Newly named model and master teachers met at the Teacher Leadership Academy’s Conversation Café on Jan. 21 at union headquarters to share strategies and discuss the impact they are having in their schools.
The new teacher leadership positions were created under the new UFT contract to give innovative and effective teachers the opportunity to be instructional leaders in their schools. One hundred and fifty schools had the chance to create the positions during the first year.
Master teachers, relieved of a daily teaching period, plan activities to develop greater instructional capacity and receive $20,000 annual compensation.
Model teachers use their classrooms as laboratories to demonstrate lessons and explore emerging educational practices and receive $7,500 a year in additional compensation.
At the Conversation Café facilitated by the UFT Teacher Center, model teacher Laura Hokanson, a 3rd-grade ESL teacher at PS 249 in Flatbush, Brooklyn, talked about the improved the accountability at her school that results from pre-class meetings of observers about what the focus of the model lesson will be, followed by a debriefing session.
“It helps us keep track of what we are doing and how it’s affecting practice,” she explained.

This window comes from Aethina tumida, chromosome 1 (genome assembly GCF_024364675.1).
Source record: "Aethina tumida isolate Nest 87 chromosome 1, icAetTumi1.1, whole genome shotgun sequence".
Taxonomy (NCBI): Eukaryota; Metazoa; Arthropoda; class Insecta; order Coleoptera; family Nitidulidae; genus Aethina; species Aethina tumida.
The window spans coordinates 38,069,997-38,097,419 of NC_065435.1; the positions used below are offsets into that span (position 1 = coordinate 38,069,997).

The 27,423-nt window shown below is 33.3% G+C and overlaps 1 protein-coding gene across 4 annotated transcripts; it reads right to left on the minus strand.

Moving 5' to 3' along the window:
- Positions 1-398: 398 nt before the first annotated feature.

Across the room at another table, 5th-grade English-as-a-second-language model teacher Maureen Stehle of PS 71 in Ridgewood, Queens, a veteran of 16 years in the classroom, was telling Department of Education teacher team leader Michael Abbey that because they are keeping a sharper eye on practice, teachers are noticing “that student discussions are at a higher level now.”
Daniela Mazzella, a 12-year veteran 3rd-grade teacher also at PS 71, said of the improvement: “We’re taking what we learn in professional development right back to the classroom. Now there’s a real connection.”
There are three model teachers at Brooklyn’s PS 249, but Julie Jay, a model teacher of a self-contained kindergarten class there, said that there is merit to having a model teacher on each grade level. “It’s a nice feeling to be recognized for what you do above and beyond,” she said.
Nadine Pearson is the lone model teacher at New Dorp HS on Staten Island, but hopes her work will help new teachers and expand to other departments.
UFT Vice President for Middle Schools Richard Mantell urged the Café participants to “push us all to keep building this, because it can make such a difference in all city schools.”